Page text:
I
 
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Direct Link To This Post Posted: June 02 2007 at 21:19
Originally posted by Easy Livin Easy Livin wrote:

. Their music was very much aimed at the singles charts,
 
 
Do you have proof of this? Its just opinion surely?
 
I saw them as an album band with several songs good enough for single release.
 
Things were very different in the seventies, even Focus hda a top ten single.
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Direct Link To This Post Posted: June 02 2007 at 21:27
First two (Todd Rundgren produced) albums Sparks and A Woofer In A Tweeter's Clothing are without doubt Art Rock and by the third, Kimono My House, I would say they were on a par with Roxy Music in pushing Pop music into unknown territory. Admittedly Propaganda and Indiscreet were more power-pop and less experimental bur easily equal to anything 10 c.c. were doing.
 
The Giorgio Moroder years are best left forgotten. Unhappy
 
Their last two albums (Lil' Beethoven and Hello Young Lovers) are a return to (progressive) Art Rock, but in an updated form, incorporating some of the song structures from dance/trance but without the 4 to the floor dance thump. Imagine Neurosis without the sludge.
 
 


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Direct Link To This Post Posted: June 07 2007 at 01:55
I remember this group, very popular in the 70's - they had chart hits with"this town ain't big enough for the both of us" and "amateur hour", they were compared to Queen  and T Rex at the time but they were strictly glam pop not Prog,  will ask the Art  rock team what they think..Smile
 
 
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Direct Link To This Post Posted: June 07 2007 at 23:53
I believe they deserve to be included under Art Rock.  Certainly they should be here if bands such as "The Church" who I really like but are not Prog.  How Deep Purple ever got here is beyond me as well.  There are many that do not fit the prog definition...download the song "Dick Around" or if need be I wll send the mp3 of it.  It is off there new album and is definitely prog.  Sparks were doing Queen style operatics before Queen was around and most definitely are a unique listening experience.  I am glad you guys are considering.  If you need info on them let me know as I have been following them since the 70's. 

Edited by madgo2 - June 07 2007 at 23:53
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Direct Link To This Post Posted: June 08 2007 at 03:17
Originally posted by Snow Dog Snow Dog wrote:

Originally posted by Easy Livin Easy Livin wrote:

. Their music was very much aimed at the singles charts,
 
 
Do you have proof of this? Its just opinion surely?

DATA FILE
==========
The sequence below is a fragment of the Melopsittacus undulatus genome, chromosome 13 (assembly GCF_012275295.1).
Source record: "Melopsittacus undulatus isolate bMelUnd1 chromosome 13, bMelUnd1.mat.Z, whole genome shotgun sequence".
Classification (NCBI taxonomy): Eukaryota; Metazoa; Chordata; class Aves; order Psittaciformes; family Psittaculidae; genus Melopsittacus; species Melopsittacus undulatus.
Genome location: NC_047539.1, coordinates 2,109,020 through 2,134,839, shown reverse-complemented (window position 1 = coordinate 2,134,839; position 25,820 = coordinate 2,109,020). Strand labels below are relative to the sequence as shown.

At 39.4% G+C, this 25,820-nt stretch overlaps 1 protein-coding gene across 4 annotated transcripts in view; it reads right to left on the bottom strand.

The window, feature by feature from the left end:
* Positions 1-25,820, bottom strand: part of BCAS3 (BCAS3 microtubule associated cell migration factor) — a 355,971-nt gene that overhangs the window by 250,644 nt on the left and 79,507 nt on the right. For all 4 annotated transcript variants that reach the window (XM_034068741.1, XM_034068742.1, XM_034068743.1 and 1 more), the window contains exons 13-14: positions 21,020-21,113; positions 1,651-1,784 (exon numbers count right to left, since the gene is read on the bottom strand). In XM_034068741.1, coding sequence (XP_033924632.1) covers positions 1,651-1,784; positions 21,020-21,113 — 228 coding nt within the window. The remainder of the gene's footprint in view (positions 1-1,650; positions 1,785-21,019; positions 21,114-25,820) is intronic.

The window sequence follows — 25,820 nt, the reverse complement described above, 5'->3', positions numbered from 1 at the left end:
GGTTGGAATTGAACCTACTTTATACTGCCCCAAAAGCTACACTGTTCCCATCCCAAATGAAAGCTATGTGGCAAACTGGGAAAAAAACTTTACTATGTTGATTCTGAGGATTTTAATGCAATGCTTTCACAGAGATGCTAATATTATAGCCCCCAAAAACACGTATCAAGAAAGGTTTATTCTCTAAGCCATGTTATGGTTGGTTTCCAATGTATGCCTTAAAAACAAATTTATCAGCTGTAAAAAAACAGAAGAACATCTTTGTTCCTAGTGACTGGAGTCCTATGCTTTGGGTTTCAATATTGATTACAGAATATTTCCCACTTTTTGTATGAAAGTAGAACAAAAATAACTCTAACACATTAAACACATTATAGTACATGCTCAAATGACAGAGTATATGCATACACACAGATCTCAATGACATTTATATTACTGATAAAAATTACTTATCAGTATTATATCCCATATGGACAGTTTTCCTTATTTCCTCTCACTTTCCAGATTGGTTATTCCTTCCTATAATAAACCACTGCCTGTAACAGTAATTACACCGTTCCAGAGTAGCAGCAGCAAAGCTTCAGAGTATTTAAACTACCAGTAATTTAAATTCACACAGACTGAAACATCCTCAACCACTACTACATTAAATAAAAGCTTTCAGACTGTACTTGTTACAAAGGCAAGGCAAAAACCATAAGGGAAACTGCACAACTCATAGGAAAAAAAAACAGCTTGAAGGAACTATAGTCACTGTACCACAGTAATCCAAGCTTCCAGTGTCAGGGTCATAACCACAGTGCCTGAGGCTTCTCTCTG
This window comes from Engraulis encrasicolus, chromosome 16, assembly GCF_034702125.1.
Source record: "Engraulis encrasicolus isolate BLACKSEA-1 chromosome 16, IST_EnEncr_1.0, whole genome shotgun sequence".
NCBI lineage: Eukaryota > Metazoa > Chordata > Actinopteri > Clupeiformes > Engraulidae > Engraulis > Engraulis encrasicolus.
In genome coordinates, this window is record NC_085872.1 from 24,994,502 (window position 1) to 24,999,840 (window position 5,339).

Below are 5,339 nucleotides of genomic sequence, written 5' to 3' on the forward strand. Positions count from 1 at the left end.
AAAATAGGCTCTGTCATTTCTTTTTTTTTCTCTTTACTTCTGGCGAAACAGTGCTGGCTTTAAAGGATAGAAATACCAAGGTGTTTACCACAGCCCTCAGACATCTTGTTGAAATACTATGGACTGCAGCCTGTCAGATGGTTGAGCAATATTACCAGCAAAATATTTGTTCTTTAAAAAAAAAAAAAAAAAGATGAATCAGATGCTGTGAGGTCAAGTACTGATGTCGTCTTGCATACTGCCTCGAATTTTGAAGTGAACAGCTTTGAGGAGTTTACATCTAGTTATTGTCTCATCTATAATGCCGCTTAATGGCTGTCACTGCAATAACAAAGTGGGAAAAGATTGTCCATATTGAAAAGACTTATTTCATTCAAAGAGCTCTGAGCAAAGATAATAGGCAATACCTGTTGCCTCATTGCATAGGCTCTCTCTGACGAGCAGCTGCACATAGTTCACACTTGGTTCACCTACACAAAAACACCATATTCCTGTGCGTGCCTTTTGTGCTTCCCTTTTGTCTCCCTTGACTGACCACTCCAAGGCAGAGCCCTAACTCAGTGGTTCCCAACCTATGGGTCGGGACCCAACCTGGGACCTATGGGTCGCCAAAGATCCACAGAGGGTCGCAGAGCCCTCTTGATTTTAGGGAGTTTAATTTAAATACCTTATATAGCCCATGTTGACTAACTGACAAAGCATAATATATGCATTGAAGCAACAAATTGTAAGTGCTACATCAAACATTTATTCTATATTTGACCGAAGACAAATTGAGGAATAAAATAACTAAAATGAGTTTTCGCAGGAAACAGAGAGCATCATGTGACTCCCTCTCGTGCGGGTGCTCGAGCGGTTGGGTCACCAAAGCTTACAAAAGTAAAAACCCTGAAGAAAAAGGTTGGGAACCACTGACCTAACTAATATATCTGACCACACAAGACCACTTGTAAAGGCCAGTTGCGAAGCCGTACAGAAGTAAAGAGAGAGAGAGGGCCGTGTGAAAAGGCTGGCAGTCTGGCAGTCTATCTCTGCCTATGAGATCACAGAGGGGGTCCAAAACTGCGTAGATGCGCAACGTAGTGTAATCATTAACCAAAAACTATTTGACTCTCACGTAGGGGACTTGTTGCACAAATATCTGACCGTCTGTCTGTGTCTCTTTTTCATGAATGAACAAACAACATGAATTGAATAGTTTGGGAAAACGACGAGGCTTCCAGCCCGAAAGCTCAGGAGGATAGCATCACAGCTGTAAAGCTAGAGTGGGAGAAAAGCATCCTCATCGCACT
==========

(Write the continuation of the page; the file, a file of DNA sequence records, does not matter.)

I saw them as an album band with several songs good enough for single release.
 
Things were very different in the seventies, even Focus hda a top ten single.
 
Proof? That's a strange question, of course it's all about opinions.
 
Six top 30 singles in 18 months, and a further three when they returned in 1979 surely says something though.
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Direct Link To This Post Posted: June 08 2007 at 05:38
Originally posted by Easy Livin Easy Livin wrote:

Originally posted by Snow Dog Snow Dog wrote:

Originally posted by Easy Livin Easy Livin wrote:

. Their music was very much aimed at the singles charts,
 
 
Do you have proof of this? Its just opinion surely?
 
I saw them as an album band with several songs good enough for single release.
 
Things were very different in the seventies, even Focus hda a top ten single.
 
Proof? That's a strange question, of course it's all about opinions.
 
Six top 30 singles in 18 months, and a further three when they returned in 1979 surely says something though.
 
Sorry, its just your comment seemed somehow "definitive" to me. My mistake.Wink
 
But the fact that they had chart sucess proves nothing in my opinion. Genesis had a lot of that too. Also 10cc, ELO.....I could go on.Big%20smile


Edited by Snow Dog - June 08 2007 at 05:40
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Direct Link To This Post Posted: June 08 2007 at 10:25

You asked me to highlight anything specific which I did.  Have you listened to any of these songs yet.  Have you listened to "Dick Around" off there latest album.  That would be an excellent example of the music they have been playing for the last seven years. 

 
As for a singles band I found that post to be very interesting.  Do you happen to know which songs of theirs were in the top 30 and whose top 30 this was.  I was around during that period of time and I cannot recall them having any top 30 hits in the USA.  I think they were far more popular in Europe.
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Direct Link To This Post Posted: June 08 2007 at 10:44
Originally posted by madgo2 madgo2 wrote:

You asked me to highlight anything specific which I did.  Have you listened to any of these songs yet.  Have you listened to "Dick Around" off there latest album.  That would be an excellent example of the music they have been playing for the last seven years.